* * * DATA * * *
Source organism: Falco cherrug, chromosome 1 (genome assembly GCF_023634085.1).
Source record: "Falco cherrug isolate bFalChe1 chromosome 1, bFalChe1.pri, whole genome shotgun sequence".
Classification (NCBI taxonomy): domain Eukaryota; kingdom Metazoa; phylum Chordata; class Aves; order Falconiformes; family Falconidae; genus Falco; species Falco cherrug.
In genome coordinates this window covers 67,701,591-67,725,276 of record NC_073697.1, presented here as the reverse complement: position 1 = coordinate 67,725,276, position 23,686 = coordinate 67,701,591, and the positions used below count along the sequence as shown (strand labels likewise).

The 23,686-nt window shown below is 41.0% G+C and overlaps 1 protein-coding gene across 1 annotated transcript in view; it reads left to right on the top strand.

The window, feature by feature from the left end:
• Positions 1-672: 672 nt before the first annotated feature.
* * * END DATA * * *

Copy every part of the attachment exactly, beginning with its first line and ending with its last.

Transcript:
Source organism: Falco cherrug, chromosome 1 (genome assembly GCF_023634085.1).
Source record: "Falco cherrug isolate bFalChe1 chromosome 1, bFalChe1.pri, whole genome shotgun sequence".
Classification (NCBI taxonomy): domain Eukaryota; kingdom Metazoa; phylum Chordata; class Aves; order Falconiformes; family Falconidae; genus Falco; species Falco cherrug.
In genome coordinates this window covers 67,701,591-67,725,276 of record NC_073697.1, presented here as the reverse complement: position 1 = coordinate 67,725,276, position 23,686 = coordinate 67,701,591, and the positions used below count along the sequence as shown (strand labels likewise).

The 23,686-nt window shown below is 41.0% G+C and overlaps 1 protein-coding gene across 1 annotated transcript in view; it reads left to right on the top strand.

The window, feature by feature from the left end:
• Positions 1-672: 672 nt before the first annotated feature.